Nearly a year after he visited the heavily scarred areas surrounding the Ho-Ho-Kus Brook in Ridgewood, State Sen. Kevin O'Toole (R-40) will be returning Tuesday to observe the progress of flood mitigation efforts.
At 4 p.m., the senator will be at the Burnside Place residence of Leslie Cimino, whose home was inundated with nearly five feet of water after last year's devastating Hurricane Irene.
Local officials sought the assistance of O'Toole last year in helping remove the bureaucratic roadblocks to clear the craggy, sandbar-filled Saddle River and Ho-Ho-Kus Brook. O'Toole also pushed for an action plan to reduce the damage of flooding, the status of which he'll be evaluating Tuesday.
With some help from O'Toole in receiving DEP permits this spring, work recently began to remove sandbars along both bodies of water.
But it's not all smooth sailing.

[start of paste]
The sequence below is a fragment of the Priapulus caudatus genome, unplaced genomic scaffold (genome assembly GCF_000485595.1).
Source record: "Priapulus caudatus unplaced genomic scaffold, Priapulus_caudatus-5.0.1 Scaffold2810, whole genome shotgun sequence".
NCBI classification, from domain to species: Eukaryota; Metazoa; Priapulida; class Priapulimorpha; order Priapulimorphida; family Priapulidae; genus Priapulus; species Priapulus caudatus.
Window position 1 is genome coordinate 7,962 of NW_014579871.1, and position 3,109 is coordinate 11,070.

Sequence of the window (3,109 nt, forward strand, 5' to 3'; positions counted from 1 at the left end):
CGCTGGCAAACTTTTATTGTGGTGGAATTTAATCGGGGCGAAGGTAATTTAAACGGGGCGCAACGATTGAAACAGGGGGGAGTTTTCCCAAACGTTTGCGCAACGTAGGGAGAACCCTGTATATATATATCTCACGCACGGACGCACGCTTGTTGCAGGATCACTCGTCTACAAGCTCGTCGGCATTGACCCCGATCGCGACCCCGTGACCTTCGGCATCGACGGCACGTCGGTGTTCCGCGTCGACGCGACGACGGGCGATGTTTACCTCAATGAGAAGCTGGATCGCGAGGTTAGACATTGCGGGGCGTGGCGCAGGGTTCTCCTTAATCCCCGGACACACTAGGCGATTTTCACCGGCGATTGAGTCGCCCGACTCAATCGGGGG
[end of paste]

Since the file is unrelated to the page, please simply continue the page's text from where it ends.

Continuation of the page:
The village council in July . The lowest received qualified bid was $120,000 more than what was dedicated to the project, so it's possible the work performed will not as great in scope as officials had initially hoped.
"What we will have to do is very carefully is monitor the length of the Ho-Ho-Kus Brook and the Saddle River work zones that we've identified so that none get slighted," Village Engineer Chris Rutishauser said in July. "In some areas we may have to reduce some of the volume of debris removed to reduce the costs to meet the award."
According to Rutishauser, spare turning the bottom of the waterways into concrete and a major effort to stop blacktopping the earth with development, flooding is here to stay.
Still, O'Toole says steps must be taken to help residents who have lost possessions and significant money due to flood waters.
"We cannot have a repeat of Hurricane Irene," the senator said in a news release Monday. "Whatever we can do on the state level to assist in diminishing the affects of flooding on our residents, I will make sure gets done."
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